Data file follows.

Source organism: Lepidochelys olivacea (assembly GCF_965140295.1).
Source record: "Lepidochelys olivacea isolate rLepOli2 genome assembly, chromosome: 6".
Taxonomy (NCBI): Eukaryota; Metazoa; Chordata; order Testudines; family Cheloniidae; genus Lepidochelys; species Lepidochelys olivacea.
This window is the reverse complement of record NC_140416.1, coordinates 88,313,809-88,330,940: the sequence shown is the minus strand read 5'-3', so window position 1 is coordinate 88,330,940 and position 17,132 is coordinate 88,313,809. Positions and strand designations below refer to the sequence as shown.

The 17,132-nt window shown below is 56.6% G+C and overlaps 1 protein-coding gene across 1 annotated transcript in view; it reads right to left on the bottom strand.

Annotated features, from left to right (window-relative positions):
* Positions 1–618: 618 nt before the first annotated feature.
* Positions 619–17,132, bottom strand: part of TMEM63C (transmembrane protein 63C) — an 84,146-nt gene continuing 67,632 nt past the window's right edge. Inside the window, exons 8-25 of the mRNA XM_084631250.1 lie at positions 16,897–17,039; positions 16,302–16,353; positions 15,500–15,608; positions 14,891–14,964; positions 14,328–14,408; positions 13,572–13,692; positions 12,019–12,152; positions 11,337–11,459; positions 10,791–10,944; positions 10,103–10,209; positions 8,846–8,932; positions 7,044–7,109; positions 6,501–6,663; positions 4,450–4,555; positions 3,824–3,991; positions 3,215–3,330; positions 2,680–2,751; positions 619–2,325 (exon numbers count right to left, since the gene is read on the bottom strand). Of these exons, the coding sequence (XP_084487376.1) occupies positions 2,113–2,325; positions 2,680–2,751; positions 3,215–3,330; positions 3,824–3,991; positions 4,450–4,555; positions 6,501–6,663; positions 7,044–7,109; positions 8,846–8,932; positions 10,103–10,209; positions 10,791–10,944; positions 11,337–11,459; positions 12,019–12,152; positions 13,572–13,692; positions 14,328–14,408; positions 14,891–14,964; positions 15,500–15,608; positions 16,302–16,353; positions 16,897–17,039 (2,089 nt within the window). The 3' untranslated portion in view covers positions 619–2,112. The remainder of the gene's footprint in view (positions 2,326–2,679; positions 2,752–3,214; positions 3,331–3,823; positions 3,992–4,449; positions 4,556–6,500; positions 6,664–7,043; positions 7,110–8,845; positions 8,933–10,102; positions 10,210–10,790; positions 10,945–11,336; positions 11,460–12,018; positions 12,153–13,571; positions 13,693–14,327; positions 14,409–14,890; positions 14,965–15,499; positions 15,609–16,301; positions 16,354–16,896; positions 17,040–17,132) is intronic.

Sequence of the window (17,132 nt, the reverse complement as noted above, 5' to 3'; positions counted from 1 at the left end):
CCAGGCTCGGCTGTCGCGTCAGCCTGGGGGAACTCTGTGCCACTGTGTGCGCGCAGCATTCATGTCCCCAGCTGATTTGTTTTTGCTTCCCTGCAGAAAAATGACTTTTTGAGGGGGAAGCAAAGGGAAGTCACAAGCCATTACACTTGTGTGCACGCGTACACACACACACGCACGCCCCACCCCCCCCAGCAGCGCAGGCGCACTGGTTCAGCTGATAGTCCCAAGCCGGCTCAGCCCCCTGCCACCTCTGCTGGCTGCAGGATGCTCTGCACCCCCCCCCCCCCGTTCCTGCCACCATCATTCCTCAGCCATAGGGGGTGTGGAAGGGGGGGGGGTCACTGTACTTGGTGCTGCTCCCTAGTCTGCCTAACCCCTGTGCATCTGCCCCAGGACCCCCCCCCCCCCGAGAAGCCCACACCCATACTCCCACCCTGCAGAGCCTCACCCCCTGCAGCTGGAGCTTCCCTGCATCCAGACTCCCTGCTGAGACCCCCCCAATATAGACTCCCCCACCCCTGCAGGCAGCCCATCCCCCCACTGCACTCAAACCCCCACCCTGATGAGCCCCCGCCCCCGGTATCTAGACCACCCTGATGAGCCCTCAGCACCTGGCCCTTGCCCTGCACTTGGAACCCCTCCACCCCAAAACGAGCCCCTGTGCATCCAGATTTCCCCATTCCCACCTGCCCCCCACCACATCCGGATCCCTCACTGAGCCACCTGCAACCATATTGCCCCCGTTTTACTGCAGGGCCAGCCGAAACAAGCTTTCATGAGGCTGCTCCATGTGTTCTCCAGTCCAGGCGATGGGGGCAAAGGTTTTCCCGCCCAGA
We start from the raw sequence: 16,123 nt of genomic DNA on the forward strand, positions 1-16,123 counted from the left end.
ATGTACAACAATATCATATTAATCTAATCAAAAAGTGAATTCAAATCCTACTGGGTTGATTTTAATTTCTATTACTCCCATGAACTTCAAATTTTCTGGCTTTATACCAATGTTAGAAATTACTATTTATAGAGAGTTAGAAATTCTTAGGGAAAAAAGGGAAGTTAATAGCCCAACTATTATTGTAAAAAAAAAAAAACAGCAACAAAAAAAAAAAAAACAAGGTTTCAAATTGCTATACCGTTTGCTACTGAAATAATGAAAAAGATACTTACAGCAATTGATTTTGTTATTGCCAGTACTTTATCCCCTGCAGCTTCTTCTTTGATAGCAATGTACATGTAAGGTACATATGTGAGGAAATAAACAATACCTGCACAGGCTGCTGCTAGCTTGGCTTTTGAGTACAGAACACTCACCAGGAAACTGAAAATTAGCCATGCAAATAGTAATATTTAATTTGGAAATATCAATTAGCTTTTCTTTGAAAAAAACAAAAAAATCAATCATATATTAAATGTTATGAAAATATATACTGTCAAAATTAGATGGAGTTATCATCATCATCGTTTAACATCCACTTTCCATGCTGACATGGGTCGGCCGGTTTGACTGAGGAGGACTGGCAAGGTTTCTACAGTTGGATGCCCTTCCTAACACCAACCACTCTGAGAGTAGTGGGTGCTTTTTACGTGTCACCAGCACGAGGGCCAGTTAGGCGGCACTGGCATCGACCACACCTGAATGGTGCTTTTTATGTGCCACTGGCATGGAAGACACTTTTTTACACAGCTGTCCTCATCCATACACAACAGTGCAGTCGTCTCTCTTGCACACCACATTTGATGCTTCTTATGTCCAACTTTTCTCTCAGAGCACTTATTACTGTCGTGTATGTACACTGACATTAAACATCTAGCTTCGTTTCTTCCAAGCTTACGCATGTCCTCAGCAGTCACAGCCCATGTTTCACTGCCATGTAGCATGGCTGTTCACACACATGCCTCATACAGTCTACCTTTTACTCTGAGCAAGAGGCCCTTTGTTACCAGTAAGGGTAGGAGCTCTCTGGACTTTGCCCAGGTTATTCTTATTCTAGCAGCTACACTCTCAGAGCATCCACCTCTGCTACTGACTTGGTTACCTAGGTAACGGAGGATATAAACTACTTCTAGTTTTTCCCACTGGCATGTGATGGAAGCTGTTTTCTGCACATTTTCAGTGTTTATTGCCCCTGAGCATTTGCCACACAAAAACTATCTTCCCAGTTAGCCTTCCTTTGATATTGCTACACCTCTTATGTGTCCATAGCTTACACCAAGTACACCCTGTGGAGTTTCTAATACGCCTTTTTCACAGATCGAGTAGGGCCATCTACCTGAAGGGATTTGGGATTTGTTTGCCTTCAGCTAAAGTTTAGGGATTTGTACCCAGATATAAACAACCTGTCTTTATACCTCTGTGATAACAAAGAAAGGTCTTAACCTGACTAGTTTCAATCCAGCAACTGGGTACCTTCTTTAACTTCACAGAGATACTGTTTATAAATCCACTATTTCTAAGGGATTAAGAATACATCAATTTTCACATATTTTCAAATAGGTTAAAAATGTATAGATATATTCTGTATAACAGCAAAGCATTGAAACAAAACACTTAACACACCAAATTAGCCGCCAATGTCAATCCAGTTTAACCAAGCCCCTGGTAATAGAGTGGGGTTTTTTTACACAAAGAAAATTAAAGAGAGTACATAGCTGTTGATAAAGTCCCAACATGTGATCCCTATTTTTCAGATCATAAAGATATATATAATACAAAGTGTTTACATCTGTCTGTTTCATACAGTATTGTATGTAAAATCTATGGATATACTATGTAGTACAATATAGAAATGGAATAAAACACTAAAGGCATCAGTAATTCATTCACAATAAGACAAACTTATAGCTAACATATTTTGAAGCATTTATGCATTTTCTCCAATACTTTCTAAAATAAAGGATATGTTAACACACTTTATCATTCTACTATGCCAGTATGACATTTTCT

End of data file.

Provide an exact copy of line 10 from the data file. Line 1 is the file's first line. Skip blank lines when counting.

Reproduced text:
CCAGGCTCGGCTGTCGCGTCAGCCTGGGGGAACTCTGTGCCACTGTGTGCGCGCAGCATTCATGTCCCCAGCTGATTTGTTTTTGCTTCCCTGCAGAAAAATGACTTTTTGAGGGGGAAGCAAAGGGAAGTCACAAGCCATTACACTTGTGTGCACGCGTACACACACACACGCACGCCCCACCCCCCCCAGCAGCGCAGGCGCACTGGTTCAGCTGATAGTCCCAAGCCGGCTCAGCCCCCTGCCACCTCTGCTGGCTGCAGGATGCTCTGCACCCCCCCCCCCCCGTTCCTGCCACCATCATTCCTCAGCCATAGGGGGTGTGGAAGGGGGGGGGGTCACTGTACTTGGTGCTGCTCCCTAGTCTGCCTAACCCCTGTGCATCTGCCCCAGGACCCCCCCCCCCCCGAGAAGCCCACACCCATACTCCCACCCTGCAGAGCCTCACCCCCTGCAGCTGGAGCTTCCCTGCATCCAGACTCCCTGCTGAGACCCCCCCAATATAGACTCCCCCACCCCTGCAGGCAGCCCATCCCCCCACTGCACTCAAACCCCCACCCTGATGAGCCCCCGCCCCCGGTATCTAGACCACCCTGATGAGCCCTCAGCACCTGGCCCTTGCCCTGCACTTGGAACCCCTCCACCCCAAAACGAGCCCCTGTGCATCCAGATTTCCCCATTCCCACCTGCCCCCCACCACATCCGGATCCCTCACTGAGCCACCTGCAACCATATTGCCCCCGTTTTACTGCAGGGCCAGCCGAAACAAGCTTTCATGAGGCTGCTCCATGTGTTCTCCAGTCCAGGCGATGGGGGCAAAGGTTTTCCCGCCCAGA